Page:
The Fresh Loaf

News & Information for Amateur Bakers and Artisan Bread Enthusiasts

Central Florida Sourdough

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Arbyg's picture
Arbyg

Central Florida Sourdough

Hello all,


This is my second bread post on TFL and I'm loving this site!


I would like to thank everyone for sharing their breads because it's getting me excited about bread again. I have been out of the bread business for 3 1/2 years and this site has motivated me to make bread again. I am sure it will lead me back to my passion. The starter I used here is 100% hydration made from dark rye that was later replaced with white flour. I learned this starter from Hammelman which I attended his course over 12 years ago. I feed it in small quantities in morning then later before bed. Simple recipe enjoy.


1000g bread flour


35% starter


2%salt


69% total hydration


Mix for 3min slow speed let rest for 15min mix med speed 3min


Fold after 20 min twice then again 1 hour later, proof until double divide let rest for 30-45 min then shape


I like to retard my dough for 8-10 hours but make and bake makes great bread as well


I bake at 450 10 min then reduce to 410 for about 35 min


I have not experimented with much of the elaborate steaming techniques found on this site, so I just dump two 1/2 cups of ice cubes during first 10 min 

Comments

frenchcreek baker's picture
frenchcreek baker

Hi there,


 


Thanks for posting your photos and sharing your simple recipe. 


You mentioned you replaced the rye with white flour for  your starter. Do you have more info you could share on that? 


I too am a new member to the site. Look forward to reading more of your posts.


Happy break baking,


Anne

Arbyg's picture
Arbyg

Hi Anne,
The starter goes as follows.
1c organic whole grain rye flour
1c water (very thick pancake batter) mix together let sit for 24 hours
day 2: add 1c rye and water to original mash
day 3: throw out 1/4 of mash add 1c rye and water
day 4: throw out half of mash add 1c of white organic bread flour and water
day 5: by day 3 you should start seeing some bubbling, remove half of mash and add 1c white flour and water
day 6: if your starter is bubbling and foaming after 12 hours start feeding every 12 hours instead of 24 (continue to remove half of starter and refreshing it with 1c white flour and water)
day 7: by this point you should have an active starter (feed again at 12 hour intervals) bread can be made by day seven or eight
note: if for some reason you are having trouble with starter you may on day one soak 1/2 c of organic raisins and use water for rye mash
Rye starter for me is a very pure classic starter with a slow fermentation
Raisin starter is a little faster and more active I actually blended both starters and have been making bread with for 12 years commercial and home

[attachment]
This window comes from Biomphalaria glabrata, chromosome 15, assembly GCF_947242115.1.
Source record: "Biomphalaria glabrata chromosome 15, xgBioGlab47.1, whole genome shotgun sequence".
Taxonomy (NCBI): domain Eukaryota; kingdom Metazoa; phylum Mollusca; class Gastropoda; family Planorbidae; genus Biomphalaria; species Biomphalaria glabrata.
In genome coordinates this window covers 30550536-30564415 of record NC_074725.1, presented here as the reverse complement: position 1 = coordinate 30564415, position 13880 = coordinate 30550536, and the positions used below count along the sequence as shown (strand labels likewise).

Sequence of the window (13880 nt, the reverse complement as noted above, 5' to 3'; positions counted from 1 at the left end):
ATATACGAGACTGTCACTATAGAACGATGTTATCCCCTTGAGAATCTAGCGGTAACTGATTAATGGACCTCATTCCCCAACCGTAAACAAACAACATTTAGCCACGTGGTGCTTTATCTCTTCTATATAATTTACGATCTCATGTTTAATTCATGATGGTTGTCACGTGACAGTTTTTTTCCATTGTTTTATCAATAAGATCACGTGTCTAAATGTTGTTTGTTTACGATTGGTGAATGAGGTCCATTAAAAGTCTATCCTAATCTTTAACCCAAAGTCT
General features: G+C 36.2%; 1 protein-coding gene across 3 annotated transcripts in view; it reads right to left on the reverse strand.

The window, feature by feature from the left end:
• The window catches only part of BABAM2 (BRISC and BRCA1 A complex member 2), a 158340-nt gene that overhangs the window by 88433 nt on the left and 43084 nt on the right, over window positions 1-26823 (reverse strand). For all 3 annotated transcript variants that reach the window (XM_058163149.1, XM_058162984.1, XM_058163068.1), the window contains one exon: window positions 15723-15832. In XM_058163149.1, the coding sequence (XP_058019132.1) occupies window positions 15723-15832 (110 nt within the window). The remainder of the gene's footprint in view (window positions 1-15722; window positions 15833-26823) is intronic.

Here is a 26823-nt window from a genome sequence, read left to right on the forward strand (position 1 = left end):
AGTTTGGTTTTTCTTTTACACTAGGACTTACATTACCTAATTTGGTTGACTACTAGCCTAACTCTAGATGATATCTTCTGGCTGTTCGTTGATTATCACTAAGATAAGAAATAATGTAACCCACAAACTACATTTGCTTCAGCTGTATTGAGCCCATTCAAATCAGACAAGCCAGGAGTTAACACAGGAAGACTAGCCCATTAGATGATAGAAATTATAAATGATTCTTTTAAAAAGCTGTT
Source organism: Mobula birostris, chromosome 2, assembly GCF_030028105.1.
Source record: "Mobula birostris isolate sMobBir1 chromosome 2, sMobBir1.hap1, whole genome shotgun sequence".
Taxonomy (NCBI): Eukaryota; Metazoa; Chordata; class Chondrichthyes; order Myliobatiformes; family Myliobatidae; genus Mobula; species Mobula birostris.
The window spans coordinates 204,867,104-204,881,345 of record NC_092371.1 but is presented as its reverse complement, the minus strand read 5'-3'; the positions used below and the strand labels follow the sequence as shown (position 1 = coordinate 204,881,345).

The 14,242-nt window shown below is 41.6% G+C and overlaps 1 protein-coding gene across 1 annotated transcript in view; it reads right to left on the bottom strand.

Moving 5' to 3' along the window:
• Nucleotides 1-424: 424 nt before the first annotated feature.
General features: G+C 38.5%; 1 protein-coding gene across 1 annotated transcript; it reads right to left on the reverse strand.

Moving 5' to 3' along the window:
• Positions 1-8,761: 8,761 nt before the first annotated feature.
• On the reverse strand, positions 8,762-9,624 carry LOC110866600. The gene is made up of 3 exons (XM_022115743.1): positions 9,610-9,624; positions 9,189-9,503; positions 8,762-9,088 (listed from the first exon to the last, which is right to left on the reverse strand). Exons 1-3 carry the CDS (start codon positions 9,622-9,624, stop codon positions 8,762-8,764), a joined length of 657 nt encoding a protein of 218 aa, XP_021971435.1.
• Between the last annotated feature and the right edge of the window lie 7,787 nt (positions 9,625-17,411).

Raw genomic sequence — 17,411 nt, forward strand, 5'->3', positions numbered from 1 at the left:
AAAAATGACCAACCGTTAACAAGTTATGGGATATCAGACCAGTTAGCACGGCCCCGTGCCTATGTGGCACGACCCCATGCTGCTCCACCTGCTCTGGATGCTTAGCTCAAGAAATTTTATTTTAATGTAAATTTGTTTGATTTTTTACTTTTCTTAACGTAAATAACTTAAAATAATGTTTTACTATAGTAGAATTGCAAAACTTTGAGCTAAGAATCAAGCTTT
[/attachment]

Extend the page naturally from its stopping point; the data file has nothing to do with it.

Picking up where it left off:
To maintain keep a small plastic one cup container and feed in morning and before bed(if you make bread often) if you make bread once a week you may want to stiffen to 65% hydration and store for a few days then refresh it twice before making bread
Thier are many many formulas and variations of starter and maintance but the most important factor is a great starter takes about 8-10 hours to peak with a 30% starter to flour mixture and a stiffer cooler starter usually gives you a more acidic bread (the famed pain au levain has a multiple amount of short builds because French don't paticularly like a too acidic loaf
Anyways I can go on and on but hope this helps

frenchcreek baker's picture
frenchcreek baker

Hello there,


Thanks so much for the detailed reply.


I had a low maintenance, hardy rye starter for years and even managed when relocating from the East Coast to successfully transport it via car across the U.S. for four days during the Winter (perhaps to the dismay of my friend who, on day two, sniffed and asked, "What's that smell?"). Sadly, one day I forgot to return it to the refrigerator and left home for two weeks in the summer. My starter rests in peace in a Washington state landfill now.


I have finished grieving and plan to use your formula to return to bread baking. 


I like the twist of mixing the raisin  with the rye. I think the combo makes good sense in terms of activity. It will be interesting to see how the combo works here as opposed to Florida. In my limited experience starters seem to thrive here in the Northwest compared to the East coast. Must be all that rain! Mainly, I am curious about the nuance in flavor a mix of those two starters. 


I realize duplicating the characteristics of your vintage starter is an impossible mission. However, since I am starting over from scratch, I thought this time around I will try to be more precise as opposed to my hap hazard method of altering my starter. Do you refresh your starter occasionally with raisin starter?


Is there anything else I should know before leaping again into the mix?


Thanks so much for your willingness to share!


Happy baking,


Anne

Arbyg's picture
Arbyg

Hi Anne,
In reply no, I have not needed to supplement my starter since it's birth. I once asked Jeffery Hamelman the question(do you think an old starter is better than a fresh one ?)His reply "I make a new starter every couple years". Vintage advantage is it will mutate to it's surroundings, so it may taste different then the bakery next door. I use to keep a dark rye starter for rye bread, liquid white for sourdough and stiff levain for my flavored breads like Jalepeno chedder, chocolate cherry etc. Finally, just remember starter is like an athlete the more u feed it the better it will perform.
Happy baking
Arby